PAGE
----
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Inspiration at Yosemite

Roger Minick's photograph, "Woman with Scarf at Inspiration Point, Yosemite National Park," cleverly captures the blend of natural beauty and tourism. The image reflects the role of photography in shaping our perception of national parks. It also raises questions about humanity's place in these landscapes and the inspiration we draw from nature.

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Video transcript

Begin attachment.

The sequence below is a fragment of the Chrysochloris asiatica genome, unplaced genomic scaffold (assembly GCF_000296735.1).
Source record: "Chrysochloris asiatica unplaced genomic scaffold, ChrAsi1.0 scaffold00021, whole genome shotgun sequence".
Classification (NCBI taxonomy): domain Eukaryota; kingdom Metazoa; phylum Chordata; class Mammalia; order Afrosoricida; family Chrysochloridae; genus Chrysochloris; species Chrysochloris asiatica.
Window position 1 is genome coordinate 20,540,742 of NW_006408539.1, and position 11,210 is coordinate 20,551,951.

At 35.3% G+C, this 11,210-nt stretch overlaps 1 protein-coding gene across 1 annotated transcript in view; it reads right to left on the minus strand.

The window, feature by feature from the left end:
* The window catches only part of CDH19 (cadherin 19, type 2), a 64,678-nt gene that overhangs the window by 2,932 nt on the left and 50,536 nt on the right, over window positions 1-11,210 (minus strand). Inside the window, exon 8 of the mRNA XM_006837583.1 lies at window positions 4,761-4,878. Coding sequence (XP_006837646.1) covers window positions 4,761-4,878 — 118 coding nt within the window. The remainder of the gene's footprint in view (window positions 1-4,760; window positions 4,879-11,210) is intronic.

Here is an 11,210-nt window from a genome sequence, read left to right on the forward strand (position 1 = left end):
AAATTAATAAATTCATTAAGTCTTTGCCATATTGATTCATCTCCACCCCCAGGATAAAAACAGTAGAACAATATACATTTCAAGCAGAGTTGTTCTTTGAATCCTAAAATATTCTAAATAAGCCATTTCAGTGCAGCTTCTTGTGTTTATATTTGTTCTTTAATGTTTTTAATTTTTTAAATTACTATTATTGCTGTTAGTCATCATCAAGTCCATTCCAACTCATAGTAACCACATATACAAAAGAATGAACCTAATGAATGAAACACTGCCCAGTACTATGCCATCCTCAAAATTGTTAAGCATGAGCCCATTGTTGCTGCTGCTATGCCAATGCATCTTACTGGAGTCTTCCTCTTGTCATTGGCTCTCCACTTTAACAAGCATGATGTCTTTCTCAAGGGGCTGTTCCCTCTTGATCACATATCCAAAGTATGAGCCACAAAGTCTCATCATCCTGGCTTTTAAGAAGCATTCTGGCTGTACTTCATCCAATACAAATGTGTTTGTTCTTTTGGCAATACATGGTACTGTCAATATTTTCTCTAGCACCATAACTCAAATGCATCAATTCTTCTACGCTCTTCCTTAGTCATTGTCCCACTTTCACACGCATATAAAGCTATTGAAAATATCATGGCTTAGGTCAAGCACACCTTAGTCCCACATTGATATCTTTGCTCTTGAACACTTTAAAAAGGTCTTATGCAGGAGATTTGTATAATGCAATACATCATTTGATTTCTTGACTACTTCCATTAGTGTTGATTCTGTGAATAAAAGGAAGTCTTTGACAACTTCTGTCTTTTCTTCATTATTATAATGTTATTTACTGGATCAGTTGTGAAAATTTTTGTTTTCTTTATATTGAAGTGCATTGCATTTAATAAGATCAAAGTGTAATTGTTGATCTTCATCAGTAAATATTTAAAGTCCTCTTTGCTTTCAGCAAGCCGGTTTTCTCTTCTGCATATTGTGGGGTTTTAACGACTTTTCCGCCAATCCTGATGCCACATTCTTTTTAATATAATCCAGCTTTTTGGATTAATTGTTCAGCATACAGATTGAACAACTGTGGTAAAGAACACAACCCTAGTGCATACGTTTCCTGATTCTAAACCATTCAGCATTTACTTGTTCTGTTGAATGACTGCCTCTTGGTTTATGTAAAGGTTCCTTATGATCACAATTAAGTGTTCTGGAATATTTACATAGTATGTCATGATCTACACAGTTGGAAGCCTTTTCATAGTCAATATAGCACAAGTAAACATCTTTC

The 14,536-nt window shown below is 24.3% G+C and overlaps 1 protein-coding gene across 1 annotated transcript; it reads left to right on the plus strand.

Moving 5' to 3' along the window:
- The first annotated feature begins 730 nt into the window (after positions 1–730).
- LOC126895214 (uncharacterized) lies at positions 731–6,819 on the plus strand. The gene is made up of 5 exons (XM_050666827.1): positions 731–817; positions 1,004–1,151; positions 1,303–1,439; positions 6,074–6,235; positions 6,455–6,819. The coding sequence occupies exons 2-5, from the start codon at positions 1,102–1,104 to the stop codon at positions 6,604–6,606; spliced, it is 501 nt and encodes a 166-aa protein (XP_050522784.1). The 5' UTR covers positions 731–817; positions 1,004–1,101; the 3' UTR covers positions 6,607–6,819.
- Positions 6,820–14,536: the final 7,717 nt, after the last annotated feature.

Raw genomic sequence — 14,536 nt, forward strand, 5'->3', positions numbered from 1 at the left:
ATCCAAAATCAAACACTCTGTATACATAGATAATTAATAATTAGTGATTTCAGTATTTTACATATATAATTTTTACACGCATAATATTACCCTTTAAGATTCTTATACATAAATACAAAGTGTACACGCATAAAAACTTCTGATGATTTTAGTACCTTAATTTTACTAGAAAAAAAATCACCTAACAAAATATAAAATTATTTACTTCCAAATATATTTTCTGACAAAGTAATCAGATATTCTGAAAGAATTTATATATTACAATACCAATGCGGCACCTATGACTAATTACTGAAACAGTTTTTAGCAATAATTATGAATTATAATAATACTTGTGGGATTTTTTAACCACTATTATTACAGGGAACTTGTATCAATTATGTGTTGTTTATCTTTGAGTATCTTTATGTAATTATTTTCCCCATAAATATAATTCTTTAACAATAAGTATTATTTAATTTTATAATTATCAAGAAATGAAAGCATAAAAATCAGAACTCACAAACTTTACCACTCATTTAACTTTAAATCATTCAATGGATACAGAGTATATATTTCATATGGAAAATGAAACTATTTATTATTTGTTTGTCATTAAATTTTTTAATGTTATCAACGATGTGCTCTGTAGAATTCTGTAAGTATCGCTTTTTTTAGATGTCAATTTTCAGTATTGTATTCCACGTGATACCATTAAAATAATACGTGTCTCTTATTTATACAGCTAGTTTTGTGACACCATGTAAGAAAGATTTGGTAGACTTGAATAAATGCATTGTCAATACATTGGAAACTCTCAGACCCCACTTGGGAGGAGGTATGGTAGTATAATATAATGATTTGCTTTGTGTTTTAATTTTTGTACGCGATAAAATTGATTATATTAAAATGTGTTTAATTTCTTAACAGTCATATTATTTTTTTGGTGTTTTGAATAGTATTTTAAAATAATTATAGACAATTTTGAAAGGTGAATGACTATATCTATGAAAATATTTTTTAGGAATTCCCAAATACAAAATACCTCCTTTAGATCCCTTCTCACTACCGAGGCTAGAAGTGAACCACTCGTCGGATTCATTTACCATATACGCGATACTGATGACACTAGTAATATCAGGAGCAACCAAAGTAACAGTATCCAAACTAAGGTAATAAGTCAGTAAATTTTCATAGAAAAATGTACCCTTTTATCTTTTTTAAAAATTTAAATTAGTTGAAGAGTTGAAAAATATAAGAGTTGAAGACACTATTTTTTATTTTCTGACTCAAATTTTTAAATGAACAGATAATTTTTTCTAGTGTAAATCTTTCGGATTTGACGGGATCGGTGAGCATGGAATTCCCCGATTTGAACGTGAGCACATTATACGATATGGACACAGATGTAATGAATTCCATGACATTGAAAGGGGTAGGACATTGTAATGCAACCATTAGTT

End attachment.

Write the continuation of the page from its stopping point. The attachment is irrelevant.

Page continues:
(jazzy music) - [Beth] We're in the LACMA Study Center for Photography and Works on Paper looking at a really witty photograph by the photographer Roger Minick, Woman with Scarf at Inspiration Point, Yosemite National Park. - [Elizabeth] Part of the reason people love this image is with a quick take you understand what's going on. At the same time, the photograph gives a nod to the role that photography has played in the history of America's national parks. - [Beth] So photographers like William Henry Jackson, Carleton Watkins, in additional to the painters that we think about like Thomas Moran and Albert Bierstadt played a pivotal role in helping Americans understand the American West and create an image of the American West. - [Elizabeth] Some of Watkins' photographs were circulated in Congress and were instrumental in Yosemite being set aside as land in what has become the national park system. You then fast forward to a photographer like Ansel Adams who has made these places in some ways the icons that they are in the public imagination. So that filter, that lens of photography, is one way that we understand our national parks and perpetuate the iconic status of these spaces. - [Beth] And so it's no wonder that, if you visit these places today, you go to some place like Inspiration Point and you take out your camera and you snap the picture just like everybody else but it's your picture and you were there. - [Elizabeth] The more time you spend with the image, you notice that her scarf has Yosemite Falls on it, one of the major destinations when you're in Yosemite Valley but here at Inspiration Point to the left she's looking at Half Dome and to the right she's looking at Bridalveil Falls, not Yosemite Falls and so I think you get that understanding of the circulation of imagery and the commodification that comes with tourism. - [Beth] What's especially wonderful, I think, too, about this photograph is that she's got her back to us and you do enter into her place and imagine what it must be to see this almost transcendent landscape in front of you but at the same time you're drawn into the present world of tourism and reproductions and souvenirs and those two things coexist in this image. - [Elizabeth] In some ways I think this picture brings up for us what is humanity's role in these exceptional landscapes of our national parks? It also brings up the question what is the inspiration that we get from nature? We're at Inspiration Point. - [Beth] We often think about photography as snapping a picture, but there's so much intentionality and thought here and we actually have some quotes by Minick that help to explain what he was thinking and doing when he created this sightseer series. "Previously I tended to look on sightseers with disdain, "and never consider them a subject I would want "to photography seriously, but something "about what I was witnessing made me realize "here was a fascinating cross-section of people "engaging in a uniquely American activity "and it was something that I now suddenly very much wanted "to photograph," and it does make us think what do we expect to get out of these views. For 19th-century American painters, it was this view of the sublime, the sense of the power and grandeur of the American landscape, which is still very much present but also somewhat diminished if there are buses and parking lots and souvenir shops and what happens to that experience? Is it fulfilling or maybe it's just a lot easier to get to and see and experience? There's something wonderful about that, too. - [Elizabeth] I think Minick, in photographing this series over multiple years, he came to wonder about these very questions of the ubiquity of tourism, the easily accessible aspect, and what was the role of this journey that people would take and then the snapshot that they would also take. He writes, "In the end I came to believe "that there was something more meaningful going on, "something stronger and more compelling, "something that seemed almost woven "into the fabric of the American psyche. "I would witness this most dramatically "when I watched first-timers arrive "at a particularly spectacular overlook "and see their expressions become instantly awestruck at this, their first sightseeing of some iconic beauty "or curiosity or wonder. "I began to compare what I was seeing "to the religious pilgrimages of the Middle East and Asia, "where the pilgrims are not just making a trip "to make a trip or simply to return home "with some tangible piece of evidence "that they were there, the snapshot. "They have instead come seeking something deeper, "beyond themselves and are finding it "in this moment of visitation. "For as with all pilgrimages, they have made the journey, they have arrived and are now experiencing "the quickening sense of recognition and affirmation, "that universal sense of a shared past and present "and, with any luck, a shared future." (jazzy music)